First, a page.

Unforced Errors Are Sinking Obama
This time around, Obama has an inescapable, virtually across-the-board record of dismal performance. Despite that, it seems that this might be his election to lose if it weren't for the fact that the gaffes and blunders keep coming, both from the incumbent himself and his once thought unstoppable campaign handlers. Additionally and ominously for Team Obama, either more people are paying attention, or his opposition is getting a lot better at messaging -- or both.
When it's over, should he lose, it's likely that historians will identify Obama's "the private sector is doing just fine" assertion as the moment it all started to come undone. Two weeks after his ignorant utterance, a YouGov.com poll of "citizens" (i.e., not even of registered or likely voters) showed that 47% of Americans not only knew about it, but could also recite it. A liberal poli sci prof tried to frame this result as evidence that it really didn't matter. Who does he think he was kidding? In a country where at most 20% can be described as following the news and current events closely, 47% penetration in two weeks is astonishingly high. Mitt Romney, his campaign, and the Republican Party have over four months left to get to most of the other 53%. As long as they continue their current aggressive posture, they probably will.
Obama's campaign, supposedly run by the greatest political strategists ever to walk the earth, is adding to the pile with especially galling offense.
Did you know that if you're getting married, graduating, or celebrating some other important life event, you can sign up at the Obama campaign's "Event Registry" and ask those who were planning to buy you congratulatory gifts to instead send the money to Dear Leader's reelection campaign? Has there even been a more breathtakingly crass campaign fundraising tactic?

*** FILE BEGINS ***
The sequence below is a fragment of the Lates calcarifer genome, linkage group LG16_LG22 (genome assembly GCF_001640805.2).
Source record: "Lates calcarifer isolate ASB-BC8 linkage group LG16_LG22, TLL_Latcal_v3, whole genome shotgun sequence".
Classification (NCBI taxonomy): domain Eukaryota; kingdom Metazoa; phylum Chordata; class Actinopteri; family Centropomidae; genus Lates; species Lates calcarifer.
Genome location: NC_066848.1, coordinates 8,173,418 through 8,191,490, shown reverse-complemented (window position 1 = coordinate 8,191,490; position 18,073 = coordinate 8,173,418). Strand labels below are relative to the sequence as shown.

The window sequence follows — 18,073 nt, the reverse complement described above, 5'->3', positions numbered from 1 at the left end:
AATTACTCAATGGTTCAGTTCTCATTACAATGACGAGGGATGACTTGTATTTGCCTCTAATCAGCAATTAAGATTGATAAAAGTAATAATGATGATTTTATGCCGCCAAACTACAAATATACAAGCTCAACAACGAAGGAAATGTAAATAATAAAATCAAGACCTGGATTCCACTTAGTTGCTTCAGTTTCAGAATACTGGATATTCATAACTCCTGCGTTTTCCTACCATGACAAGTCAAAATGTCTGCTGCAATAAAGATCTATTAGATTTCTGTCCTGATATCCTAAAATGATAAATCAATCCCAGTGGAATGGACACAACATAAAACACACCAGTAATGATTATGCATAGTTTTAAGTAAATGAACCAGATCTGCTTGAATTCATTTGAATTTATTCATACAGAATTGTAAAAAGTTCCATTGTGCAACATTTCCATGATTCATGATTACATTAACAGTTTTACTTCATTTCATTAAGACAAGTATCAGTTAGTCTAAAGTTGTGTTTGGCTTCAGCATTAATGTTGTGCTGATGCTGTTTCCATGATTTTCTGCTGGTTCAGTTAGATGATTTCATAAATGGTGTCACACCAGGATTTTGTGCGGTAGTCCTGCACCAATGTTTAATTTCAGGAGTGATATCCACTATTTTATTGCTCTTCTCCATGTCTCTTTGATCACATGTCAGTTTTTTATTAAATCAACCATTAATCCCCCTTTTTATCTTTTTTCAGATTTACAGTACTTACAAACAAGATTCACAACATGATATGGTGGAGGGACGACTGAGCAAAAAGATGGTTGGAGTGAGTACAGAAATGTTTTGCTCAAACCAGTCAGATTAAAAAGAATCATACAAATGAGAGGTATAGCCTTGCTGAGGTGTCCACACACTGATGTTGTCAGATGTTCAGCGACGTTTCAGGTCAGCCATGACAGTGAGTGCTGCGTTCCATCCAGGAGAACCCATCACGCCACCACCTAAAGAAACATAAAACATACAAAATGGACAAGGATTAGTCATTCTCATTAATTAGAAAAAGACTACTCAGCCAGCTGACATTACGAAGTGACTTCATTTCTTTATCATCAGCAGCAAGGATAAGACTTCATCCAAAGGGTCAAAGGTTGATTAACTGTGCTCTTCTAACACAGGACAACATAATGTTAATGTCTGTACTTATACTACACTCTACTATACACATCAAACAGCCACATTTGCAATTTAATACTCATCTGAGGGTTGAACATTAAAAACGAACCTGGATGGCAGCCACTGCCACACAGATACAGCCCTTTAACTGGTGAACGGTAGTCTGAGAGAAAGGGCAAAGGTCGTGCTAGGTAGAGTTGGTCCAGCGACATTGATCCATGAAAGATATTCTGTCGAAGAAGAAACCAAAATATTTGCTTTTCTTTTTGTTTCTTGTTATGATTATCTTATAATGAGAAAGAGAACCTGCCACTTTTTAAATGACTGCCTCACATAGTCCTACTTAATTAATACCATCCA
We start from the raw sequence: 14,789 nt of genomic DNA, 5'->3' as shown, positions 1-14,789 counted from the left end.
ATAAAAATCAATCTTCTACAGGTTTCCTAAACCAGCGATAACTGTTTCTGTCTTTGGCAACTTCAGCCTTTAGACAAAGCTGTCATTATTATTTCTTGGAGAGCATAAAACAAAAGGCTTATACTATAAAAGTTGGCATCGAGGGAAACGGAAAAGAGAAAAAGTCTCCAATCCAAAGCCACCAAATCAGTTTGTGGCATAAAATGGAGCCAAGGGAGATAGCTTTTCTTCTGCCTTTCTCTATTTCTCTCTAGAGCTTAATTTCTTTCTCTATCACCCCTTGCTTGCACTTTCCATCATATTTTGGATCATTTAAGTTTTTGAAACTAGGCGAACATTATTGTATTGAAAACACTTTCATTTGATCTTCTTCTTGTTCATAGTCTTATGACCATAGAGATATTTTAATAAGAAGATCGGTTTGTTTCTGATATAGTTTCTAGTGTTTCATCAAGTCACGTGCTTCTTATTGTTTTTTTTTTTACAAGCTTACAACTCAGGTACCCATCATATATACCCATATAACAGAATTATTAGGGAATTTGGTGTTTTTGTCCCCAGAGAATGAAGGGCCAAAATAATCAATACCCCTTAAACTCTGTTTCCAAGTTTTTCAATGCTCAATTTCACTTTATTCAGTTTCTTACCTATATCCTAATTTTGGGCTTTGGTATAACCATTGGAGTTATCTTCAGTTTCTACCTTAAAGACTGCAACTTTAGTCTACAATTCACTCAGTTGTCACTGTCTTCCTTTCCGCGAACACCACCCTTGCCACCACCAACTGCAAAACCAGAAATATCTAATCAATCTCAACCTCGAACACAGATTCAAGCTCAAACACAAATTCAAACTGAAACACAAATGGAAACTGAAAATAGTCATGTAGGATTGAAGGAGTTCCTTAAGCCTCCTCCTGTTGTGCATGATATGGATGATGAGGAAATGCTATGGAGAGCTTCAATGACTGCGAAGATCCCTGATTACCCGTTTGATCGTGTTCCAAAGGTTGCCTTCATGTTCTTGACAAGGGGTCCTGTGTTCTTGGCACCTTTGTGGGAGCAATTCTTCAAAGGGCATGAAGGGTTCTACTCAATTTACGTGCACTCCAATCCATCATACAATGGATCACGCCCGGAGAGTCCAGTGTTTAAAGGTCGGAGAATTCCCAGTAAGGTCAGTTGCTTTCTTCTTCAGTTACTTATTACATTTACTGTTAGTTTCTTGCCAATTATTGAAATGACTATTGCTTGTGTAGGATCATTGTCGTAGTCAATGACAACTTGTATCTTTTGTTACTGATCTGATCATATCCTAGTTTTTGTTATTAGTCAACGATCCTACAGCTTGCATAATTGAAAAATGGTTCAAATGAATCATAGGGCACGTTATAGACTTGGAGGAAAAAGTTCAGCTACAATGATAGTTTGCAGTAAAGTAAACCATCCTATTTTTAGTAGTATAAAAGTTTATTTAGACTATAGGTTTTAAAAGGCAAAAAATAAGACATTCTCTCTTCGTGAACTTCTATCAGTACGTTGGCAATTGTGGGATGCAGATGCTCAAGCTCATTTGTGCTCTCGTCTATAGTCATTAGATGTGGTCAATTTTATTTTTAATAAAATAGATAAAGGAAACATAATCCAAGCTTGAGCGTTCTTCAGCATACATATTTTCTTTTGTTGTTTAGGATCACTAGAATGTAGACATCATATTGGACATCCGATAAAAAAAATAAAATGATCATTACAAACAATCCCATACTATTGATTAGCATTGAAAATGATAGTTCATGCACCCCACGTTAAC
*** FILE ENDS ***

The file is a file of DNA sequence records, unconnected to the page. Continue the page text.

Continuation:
Last week, the financially struggling, Democrat-dominated town of Durham, New Hampshire, asked the Obama campaign to reimburse it for the $20,000 in extra expenses it anticipated running up during an impending campaign stop. That's probably far less than the cost of one of the White House's frequent opulent parties. Despite the fact that the Granite State is sure to be hotly contested, and that a few hundred alienated former supporters might end up being the difference between winning and losing, the campaign refused. An anonymous donor defused the situation; memories will surely linger.
The press still carries Obama's water. Last week, the Associated Press, aka the Administration's Press, tried to portray Romney as the one haunted by gaffes. But if that's the case, why are media members desperately fabricating them, as NBC's Andrea Mitchell unapologetically did with a misleadingly edited portrayal of Romney's visit to a Wawa sandwich shop designed to make him look out of touch? An attendee who was recording exposed Mitchell's dishonesty, showing yet again that the fourth estate has, thank goodness, lost presumptively exclusive control of the narrative. Moreover, media apparatchiks are learning that covering for a candidate is far easier than it is for an incumbent.
Unforced errors, unmistakable signs of desperation (which seems to have grown since last Thursday's outrageous ObamaCare ruling at the Supreme Court), and transparently counterproductive pandering betray Team Obama's near panic about the president's reelection prospects. May they therefore continue.
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